Willy's Cut and Shine | Performing Arts Review | Chicago Reader

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Willy's Cut and Shine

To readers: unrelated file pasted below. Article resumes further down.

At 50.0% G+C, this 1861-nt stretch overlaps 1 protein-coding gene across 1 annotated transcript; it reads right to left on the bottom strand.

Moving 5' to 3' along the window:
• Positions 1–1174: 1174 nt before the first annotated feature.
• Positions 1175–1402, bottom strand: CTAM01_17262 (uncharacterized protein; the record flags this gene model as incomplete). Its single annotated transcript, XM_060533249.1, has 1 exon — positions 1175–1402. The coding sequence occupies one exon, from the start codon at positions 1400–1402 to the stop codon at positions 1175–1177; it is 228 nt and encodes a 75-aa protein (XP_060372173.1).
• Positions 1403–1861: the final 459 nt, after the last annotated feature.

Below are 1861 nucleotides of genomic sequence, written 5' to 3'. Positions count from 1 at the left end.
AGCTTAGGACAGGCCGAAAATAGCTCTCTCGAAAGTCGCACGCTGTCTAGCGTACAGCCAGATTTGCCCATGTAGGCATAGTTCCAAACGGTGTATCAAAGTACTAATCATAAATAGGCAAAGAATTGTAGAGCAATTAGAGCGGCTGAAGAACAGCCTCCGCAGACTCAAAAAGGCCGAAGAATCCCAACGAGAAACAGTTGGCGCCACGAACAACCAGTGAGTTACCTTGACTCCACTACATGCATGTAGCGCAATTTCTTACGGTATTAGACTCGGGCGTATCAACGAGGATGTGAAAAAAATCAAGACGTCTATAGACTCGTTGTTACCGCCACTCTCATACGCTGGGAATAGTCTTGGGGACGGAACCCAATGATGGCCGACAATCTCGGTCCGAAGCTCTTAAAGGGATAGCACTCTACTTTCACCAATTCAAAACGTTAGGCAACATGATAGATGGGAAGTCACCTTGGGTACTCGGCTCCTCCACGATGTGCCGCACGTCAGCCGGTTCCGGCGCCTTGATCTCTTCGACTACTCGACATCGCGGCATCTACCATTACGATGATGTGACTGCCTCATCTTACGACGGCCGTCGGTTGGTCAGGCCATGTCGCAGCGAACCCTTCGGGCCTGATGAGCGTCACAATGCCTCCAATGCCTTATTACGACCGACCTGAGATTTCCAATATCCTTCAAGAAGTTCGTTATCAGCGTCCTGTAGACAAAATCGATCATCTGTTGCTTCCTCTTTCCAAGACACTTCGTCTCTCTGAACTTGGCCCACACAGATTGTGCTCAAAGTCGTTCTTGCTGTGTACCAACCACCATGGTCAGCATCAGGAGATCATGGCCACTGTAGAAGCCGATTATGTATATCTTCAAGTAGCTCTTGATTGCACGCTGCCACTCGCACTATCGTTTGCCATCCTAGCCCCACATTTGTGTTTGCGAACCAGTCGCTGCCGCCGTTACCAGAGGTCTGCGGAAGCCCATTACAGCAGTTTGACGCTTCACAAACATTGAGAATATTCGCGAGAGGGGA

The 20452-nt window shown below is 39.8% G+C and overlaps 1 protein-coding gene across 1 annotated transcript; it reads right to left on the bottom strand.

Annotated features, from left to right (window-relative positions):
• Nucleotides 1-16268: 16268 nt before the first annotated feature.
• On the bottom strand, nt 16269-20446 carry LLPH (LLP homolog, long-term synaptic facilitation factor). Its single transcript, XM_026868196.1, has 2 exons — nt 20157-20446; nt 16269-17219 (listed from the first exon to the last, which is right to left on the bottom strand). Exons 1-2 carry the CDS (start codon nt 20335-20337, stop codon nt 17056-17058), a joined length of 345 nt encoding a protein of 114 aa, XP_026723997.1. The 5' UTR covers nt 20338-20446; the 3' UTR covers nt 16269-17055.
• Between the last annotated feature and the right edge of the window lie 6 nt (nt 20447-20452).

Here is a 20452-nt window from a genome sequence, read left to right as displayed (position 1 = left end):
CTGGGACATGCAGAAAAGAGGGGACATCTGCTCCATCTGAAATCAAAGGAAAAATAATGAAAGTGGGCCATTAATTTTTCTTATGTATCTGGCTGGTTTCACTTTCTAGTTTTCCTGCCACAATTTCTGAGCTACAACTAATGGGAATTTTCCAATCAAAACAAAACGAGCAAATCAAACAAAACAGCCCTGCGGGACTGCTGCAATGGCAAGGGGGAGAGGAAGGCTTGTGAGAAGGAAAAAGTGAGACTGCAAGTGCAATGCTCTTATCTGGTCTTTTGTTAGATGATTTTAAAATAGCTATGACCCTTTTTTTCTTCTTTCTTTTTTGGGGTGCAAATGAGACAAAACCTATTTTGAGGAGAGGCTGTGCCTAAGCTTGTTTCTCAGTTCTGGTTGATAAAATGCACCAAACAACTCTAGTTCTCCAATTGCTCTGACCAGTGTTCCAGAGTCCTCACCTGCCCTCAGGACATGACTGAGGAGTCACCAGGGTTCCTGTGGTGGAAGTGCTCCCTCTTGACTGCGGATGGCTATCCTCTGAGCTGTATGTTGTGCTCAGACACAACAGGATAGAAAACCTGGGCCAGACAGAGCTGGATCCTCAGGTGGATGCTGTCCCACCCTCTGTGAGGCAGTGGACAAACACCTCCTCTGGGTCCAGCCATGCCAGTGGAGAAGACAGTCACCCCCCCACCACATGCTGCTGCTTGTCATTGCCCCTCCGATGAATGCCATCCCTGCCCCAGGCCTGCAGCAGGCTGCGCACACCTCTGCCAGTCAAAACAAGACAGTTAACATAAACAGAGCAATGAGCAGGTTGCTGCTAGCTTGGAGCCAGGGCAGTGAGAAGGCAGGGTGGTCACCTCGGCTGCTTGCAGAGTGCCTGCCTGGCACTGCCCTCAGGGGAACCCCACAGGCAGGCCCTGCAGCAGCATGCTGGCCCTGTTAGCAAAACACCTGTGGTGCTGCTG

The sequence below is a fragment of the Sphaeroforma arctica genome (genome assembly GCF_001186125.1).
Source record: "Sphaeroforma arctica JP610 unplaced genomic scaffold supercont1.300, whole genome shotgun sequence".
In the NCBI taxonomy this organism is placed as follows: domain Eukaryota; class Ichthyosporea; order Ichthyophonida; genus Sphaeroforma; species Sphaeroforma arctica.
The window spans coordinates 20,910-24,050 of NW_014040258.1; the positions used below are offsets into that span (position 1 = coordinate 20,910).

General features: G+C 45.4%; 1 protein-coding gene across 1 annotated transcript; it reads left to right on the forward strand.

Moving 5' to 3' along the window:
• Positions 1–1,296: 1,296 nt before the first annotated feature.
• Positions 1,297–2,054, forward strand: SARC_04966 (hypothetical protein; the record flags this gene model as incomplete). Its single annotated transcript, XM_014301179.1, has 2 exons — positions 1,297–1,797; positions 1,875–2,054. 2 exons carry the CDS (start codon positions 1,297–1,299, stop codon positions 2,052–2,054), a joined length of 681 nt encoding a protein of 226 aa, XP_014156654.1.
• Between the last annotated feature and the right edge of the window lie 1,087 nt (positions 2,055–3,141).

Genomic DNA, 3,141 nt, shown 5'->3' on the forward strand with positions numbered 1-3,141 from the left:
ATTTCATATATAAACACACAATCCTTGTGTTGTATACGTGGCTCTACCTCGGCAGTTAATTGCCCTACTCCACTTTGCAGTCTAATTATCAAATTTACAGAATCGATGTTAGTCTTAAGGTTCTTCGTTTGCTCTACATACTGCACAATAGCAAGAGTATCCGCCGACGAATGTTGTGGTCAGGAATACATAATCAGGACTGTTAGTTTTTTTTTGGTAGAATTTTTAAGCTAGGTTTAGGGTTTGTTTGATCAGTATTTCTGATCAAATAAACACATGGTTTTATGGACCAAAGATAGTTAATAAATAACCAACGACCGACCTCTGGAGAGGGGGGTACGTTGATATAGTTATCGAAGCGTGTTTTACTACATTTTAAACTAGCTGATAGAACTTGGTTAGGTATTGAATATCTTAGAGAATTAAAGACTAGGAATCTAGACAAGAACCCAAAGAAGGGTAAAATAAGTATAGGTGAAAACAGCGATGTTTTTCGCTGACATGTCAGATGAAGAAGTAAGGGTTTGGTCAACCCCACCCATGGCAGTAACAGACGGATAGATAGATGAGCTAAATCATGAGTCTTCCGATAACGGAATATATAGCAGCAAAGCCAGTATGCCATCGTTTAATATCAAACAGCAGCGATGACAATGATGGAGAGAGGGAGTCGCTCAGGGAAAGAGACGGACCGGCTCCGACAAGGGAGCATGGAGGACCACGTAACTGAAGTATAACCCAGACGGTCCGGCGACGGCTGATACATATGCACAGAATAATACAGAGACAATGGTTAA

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In Michael Bradford's rich play, five African-American men witness a murder outside a barbershop in 1950 Georgia. All are weary of fighting for dignity in a racist world, but only one argues for action against the white killer while the others are afraid to speak out. Bradford captures the experiences of different generations of black men: the young have been traumatized by fighting World War II while the old remember lynchings. But the tone of Derrick Sanders's production is uneven: laughter is the response to some moments that might have been dramatic. Toning down the acting would help--the show works best when the performers settle into their parts and convey the characters' emotional wounds and desire for dignity. Through 6/18: Thu-Sat 8 PM, Sun 3 and 7 PM, ETA Creative Arts Foundation, ETA Square, 7558 S. South Chicago, 773-752-3955, $25, two for one Thu and 7 PM Sun (except closing night).

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